Conclusion and future directions
The original goal was to get Portable Home Directories working in my environment without having to make modifications to our LDAP or NFS servers. That has been accomplished. There are issues yet to be resolved.
NFS Home dir quotas
Our NFS home dirs are subject to disk quotas. Once a user hits their quota, they can no longer write to their NFS home dir. What happens if the user adds lots of material to their PHD which makes it larger than the available space under quota on the NFS server? How does the sync behave? Is there data loss? Is there any warning?
How do Portable Home Directories work with FileVault-encrypted home directories? I haven’t yet tested this combination.
How can we give the user some control over what syncs without overriding our preferred configuration? For example, by default I would not want to sync the Music, Movies, or Pictures folders – generally these are either empty, or filled with *personal* Music, Movies, or Pictures, things we as an organization don’t need to be backing up. But there will be users for whom it does make business sense to sync Music, Movies, or Pictures folders. Do we need to have an admin configure this? If so, should they just edit ~/Library/Preferences/com.apple.homeSync.plist, or can we provide a GUI? If we can get Apple’s HomeSync Preferences working, what can we do to prevent our “managed” list from being competely ignored?
Network change notification/Dynamic NFS mounts
With our current NFS automounts, which mount NFS shares based on automount maps, we have a custom startup item that calls automount to do the actual NFS automounts, and a periodic script that queries a server for newer versions of the automount maps.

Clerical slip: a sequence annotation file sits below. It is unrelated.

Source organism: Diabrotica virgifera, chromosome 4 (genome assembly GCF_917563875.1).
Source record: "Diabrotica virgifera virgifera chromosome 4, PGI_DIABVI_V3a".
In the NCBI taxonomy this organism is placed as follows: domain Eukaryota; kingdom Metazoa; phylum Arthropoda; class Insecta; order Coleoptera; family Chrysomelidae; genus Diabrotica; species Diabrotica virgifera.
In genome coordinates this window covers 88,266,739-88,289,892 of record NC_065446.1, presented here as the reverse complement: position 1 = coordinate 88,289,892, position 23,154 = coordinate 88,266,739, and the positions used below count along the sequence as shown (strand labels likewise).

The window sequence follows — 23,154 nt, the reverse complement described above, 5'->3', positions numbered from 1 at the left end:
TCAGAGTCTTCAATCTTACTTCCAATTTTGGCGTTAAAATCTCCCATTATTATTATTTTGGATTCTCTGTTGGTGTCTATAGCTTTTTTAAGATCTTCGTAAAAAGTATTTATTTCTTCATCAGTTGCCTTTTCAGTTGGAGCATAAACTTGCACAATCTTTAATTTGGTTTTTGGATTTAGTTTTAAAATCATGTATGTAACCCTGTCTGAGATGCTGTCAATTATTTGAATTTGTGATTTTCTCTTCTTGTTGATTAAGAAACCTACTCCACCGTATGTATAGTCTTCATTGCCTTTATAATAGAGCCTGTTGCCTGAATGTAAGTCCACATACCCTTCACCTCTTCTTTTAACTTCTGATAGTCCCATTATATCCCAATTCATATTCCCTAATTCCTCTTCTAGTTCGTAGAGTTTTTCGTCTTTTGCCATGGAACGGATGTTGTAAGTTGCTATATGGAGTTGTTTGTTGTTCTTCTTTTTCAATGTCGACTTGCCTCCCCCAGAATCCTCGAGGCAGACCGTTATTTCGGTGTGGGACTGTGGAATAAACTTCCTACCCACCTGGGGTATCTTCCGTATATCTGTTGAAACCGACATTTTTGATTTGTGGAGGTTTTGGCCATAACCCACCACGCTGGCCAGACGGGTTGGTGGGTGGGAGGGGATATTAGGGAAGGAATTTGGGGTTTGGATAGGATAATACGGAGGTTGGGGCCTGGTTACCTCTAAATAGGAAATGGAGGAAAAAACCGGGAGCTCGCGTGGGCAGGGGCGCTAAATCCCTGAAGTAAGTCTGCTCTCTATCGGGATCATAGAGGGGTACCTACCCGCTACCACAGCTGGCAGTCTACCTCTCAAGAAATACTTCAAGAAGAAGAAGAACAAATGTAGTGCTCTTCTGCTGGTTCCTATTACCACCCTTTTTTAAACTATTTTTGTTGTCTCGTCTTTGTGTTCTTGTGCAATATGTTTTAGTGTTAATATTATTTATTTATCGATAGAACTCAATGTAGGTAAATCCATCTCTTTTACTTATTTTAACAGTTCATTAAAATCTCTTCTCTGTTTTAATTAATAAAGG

For laptops, there are some additional challenges – if the laptop is off the company network when it boots, the custom startup script does nothing. A later connection to the network does not bring up the automounts; the user is (currently) required to reboot the machine to get the NFS automounts working.
What is needed is a way to receive notifications when the network changes, and then run a script that checks if the company network is available. If it is, it should check to see if the custom automounter is running. If so, send a kill -HUP signal, if not, start it. Perhaps it would be good to kill the custom automounter if we disconnect from the network, but that might be unneeded, instead relying on automount timeouts.
Additionally, a laptop is more likely to be off the comapny network (or off or asleep) when the periodic job runs that updates the automount maps. So even after the reboot, it’s possible the automounter will be started with obsolete automount maps. The same script that starts the automounter when we connect to the company network might also check the age of the automount maps and request new ones if they are more than, say, 24 hours old.
I’ve done some work on how to determine when the network changes, but have not yet found a 100% reliable way that’s accessible from a script. The SystemConfiguration Kicker bundle seems the most appropriate route, but I haven’t yet been able to get it to do what I want. Hints and tips appreciated!